In October 2019 Germany is officially joining OGP’s steering committee, together with Indonesia. However, after the release of the second national action plan, the steering committee seems like premature praise. Or what us Germans would call it: Vorschusslorbeeren, which literally translates to receiving a roman laurel — before you’ve won the competition.
The action plan was adopted by the federal cabinet on 4 September and first announced in a video statement made by Chancellor Angela Merkel the weekend before. This created a lot of media attention, but does not hide the fact that the plan lacks high level commitments. But how did Germany do on the second action plan?
Key Open Gov pillars not included
The way the government deals with freedom of information (FOI)nicely illustrates the status quo of Open Government in Germany. On the one hand the arguably strongest commitment in the action plan relates to FOI. The Foreign Ministry plans to open part of its political archive. On the other hand the federal government is using an outdated copyright law to sue civil society organisations and hide unwelcome government reports. Boiling this down, while one part of the government embraces openness, another is cracking down on it even harder.
Similarly, beneficial ownership (BO)is being neglected, even though parts of the government were in favor. The timing was great, with current EU regulation mandating BO data to be publicly available. Nonetheless, the government will not implement an open data registry, because the leading Ministry of Finance opposed it. Therefore, data remains locked behind a paywall with each request costing € 4.50. This is extremely disappointing given the government’s coalition agreement claims Germany wants to be an “international pioneer for Open Data”. And, sadly, it shows once again that there is no clear position on the issue within the German government.
Lots of consultation, little commitment
The Ministry of the Interior is starting a funding program dedicated to creating “regional open government labs”. This requires multiple municipalities to work together and cooperate with at least one organisation from civil society. Supporting the local level is always a good idea, especially in a federal state like Germany. However, funding programs remain short term and will only reach a small number of municipalities. Investing in a joint infrastructure such as an open-source platform for the law-making process would have been more sustainable.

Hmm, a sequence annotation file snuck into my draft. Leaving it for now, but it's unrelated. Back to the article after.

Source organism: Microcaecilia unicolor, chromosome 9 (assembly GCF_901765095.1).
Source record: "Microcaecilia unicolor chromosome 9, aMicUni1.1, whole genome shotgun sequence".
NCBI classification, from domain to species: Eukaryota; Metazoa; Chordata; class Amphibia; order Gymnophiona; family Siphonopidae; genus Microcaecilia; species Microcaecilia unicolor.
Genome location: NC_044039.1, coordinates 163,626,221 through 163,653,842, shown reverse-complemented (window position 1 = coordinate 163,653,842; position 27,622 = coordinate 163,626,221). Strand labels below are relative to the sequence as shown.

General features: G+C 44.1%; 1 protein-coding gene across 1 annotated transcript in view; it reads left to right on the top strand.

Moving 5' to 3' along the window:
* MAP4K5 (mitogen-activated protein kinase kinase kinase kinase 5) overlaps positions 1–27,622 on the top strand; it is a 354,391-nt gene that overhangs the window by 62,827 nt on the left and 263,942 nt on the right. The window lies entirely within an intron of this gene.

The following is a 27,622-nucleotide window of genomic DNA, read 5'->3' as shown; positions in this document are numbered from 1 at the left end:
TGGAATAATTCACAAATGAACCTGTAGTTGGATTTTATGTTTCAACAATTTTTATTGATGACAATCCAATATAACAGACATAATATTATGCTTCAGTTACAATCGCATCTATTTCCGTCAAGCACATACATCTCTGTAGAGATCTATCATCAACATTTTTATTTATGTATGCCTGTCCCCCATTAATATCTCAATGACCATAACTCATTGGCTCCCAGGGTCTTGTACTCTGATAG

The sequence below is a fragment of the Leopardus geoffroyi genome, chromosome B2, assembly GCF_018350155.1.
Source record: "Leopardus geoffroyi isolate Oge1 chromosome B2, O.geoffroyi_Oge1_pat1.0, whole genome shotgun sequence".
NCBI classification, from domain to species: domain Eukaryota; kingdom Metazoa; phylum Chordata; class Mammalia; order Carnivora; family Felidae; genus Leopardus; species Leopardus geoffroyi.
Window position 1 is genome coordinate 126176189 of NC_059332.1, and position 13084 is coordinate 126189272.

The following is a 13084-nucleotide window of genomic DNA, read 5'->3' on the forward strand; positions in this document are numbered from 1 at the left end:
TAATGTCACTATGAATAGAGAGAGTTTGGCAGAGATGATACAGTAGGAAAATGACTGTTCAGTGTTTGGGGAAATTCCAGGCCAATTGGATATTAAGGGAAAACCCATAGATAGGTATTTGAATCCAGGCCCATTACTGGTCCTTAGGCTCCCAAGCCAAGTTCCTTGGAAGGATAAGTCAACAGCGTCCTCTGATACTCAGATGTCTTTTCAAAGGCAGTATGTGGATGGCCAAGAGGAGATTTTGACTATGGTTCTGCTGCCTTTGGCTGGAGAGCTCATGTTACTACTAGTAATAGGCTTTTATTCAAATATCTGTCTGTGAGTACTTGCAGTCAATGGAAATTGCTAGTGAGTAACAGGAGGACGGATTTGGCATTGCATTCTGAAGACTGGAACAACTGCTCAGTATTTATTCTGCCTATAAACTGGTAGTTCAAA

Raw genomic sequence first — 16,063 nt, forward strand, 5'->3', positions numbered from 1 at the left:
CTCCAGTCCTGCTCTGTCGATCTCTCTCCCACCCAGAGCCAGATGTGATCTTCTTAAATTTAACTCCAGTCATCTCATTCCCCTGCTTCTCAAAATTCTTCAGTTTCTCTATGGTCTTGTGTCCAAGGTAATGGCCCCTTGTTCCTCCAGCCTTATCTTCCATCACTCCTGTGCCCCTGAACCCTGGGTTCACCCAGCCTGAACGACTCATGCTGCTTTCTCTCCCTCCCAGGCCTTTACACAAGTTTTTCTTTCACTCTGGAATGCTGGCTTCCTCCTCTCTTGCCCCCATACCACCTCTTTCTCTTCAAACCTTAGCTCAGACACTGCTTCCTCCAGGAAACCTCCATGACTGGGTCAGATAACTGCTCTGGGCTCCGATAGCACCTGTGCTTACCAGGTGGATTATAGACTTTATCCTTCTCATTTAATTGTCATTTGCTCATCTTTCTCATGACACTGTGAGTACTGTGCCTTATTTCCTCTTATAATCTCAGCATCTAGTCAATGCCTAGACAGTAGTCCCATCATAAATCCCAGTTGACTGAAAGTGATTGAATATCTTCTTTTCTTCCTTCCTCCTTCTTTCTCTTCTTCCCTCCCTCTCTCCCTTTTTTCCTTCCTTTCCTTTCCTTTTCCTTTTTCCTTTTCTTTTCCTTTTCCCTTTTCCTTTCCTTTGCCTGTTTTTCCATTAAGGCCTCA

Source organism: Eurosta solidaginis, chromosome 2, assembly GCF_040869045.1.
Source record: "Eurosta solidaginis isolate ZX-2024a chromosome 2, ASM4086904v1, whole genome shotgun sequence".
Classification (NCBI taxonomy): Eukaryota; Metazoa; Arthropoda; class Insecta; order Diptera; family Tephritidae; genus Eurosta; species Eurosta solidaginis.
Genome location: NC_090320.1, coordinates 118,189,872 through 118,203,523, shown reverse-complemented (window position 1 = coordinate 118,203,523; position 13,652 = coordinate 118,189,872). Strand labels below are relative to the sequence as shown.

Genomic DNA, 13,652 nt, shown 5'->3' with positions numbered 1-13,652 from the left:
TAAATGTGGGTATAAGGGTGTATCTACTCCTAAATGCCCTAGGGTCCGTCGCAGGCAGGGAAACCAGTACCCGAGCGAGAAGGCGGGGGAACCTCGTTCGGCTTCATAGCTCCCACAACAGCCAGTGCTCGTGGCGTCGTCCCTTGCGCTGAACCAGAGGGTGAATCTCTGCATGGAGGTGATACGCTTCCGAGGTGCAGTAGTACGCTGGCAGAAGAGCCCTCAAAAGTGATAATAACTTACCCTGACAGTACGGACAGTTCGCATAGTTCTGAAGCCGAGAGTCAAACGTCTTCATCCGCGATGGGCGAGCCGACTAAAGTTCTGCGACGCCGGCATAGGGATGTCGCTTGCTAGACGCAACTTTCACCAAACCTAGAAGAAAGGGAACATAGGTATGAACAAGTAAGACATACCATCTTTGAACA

Further commitments show that the government strongly relies on consultations. The strategy for youth empowerment, the high-tech strategy and a project on improved law making all boil down to citizen consultations. However, genuine participation in the form of co-determination, partial or full decision-making authority and self-organisation, is not considered. Furthermore, from the 46 commitments suggested by civil society only three were included in the action plan.
Listen, learn and hopefully lead
The lack of ambitious long term commitments such as a lobby register, open beneficial ownership data or FOI reform is concerning. However, small signs of improvement can be seen. While the first action plan did not include any commitments from the regional level, the second has five coming from three different states. That’s not enough given Germany’s 16 federal states, but it’s a step in the right direction.
The German OGP unit moving to the Chancellery (instead of the Ministry of the Interior) lead to growing awareness and support by the working level within ministries. Showing that continuous engagement is helpful.
For Germany to become a leader in the Steering Committee, high level commitment is necessary. Merkel’s video statement is a good start, but not enough. Why not put the head of the Chancellery directly in charge of OGP? How about increased financial investments in civil society, and rolling out the kind of broad consultation and participation the OGP deserves?
The current advice to the OGP community from the perspective of German civil society is this: Look to the German government to listen and learn, but do not get too excited or expectant about leadership.
Our message to the German government is that they must not rest on their laurels, but rather act to demonstrate real commitment to transformative change.
Michael Peters is as a project lead for the Open Knowledge Foundation Germany where he works on Open Government, Financial Transparency and Civic Tech. Through his coordination of the German Open Government Network he is strongly involved with organizing the German OGP process.